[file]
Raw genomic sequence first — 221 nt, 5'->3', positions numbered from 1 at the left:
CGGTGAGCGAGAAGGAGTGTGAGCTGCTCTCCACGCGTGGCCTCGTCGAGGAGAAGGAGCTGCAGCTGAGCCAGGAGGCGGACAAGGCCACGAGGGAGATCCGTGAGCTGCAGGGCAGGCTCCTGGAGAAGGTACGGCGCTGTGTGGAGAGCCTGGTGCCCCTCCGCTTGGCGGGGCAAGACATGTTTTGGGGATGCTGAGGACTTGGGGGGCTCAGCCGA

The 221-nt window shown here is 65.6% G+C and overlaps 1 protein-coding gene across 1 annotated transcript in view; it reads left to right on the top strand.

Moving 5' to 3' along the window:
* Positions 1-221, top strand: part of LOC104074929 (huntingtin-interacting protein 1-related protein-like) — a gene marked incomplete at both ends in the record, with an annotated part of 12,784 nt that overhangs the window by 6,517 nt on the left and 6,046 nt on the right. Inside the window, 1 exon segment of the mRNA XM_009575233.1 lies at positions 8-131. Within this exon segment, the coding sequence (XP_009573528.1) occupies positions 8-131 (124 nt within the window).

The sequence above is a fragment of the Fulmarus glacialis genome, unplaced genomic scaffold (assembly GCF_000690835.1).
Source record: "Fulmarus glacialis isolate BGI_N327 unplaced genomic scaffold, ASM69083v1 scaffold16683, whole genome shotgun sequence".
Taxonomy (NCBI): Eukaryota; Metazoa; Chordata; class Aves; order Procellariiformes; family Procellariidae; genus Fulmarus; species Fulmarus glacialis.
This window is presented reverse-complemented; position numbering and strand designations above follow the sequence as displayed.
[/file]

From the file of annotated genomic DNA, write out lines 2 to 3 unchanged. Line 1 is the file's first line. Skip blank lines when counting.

CGGTGAGCGAGAAGGAGTGTGAGCTGCTCTCCACGCGTGGCCTCGTCGAGGAGAAGGAGCTGCAGCTGAGCCAGGAGGCGGACAAGGCCACGAGGGAGATCCGTGAGCTGCAGGGCAGGCTCCTGGAGAAGGTACGGCGCTGTGTGGAGAGCCTGGTGCCCCTCCGCTTGGCGGGGCAAGACATGTTTTGGGGATGCTGAGGACTTGGGGGGCTCAGCCGA

The 221-nt window shown here is 65.6% G+C and overlaps 1 protein-coding gene across 1 annotated transcript in view; it reads left to right on the top strand.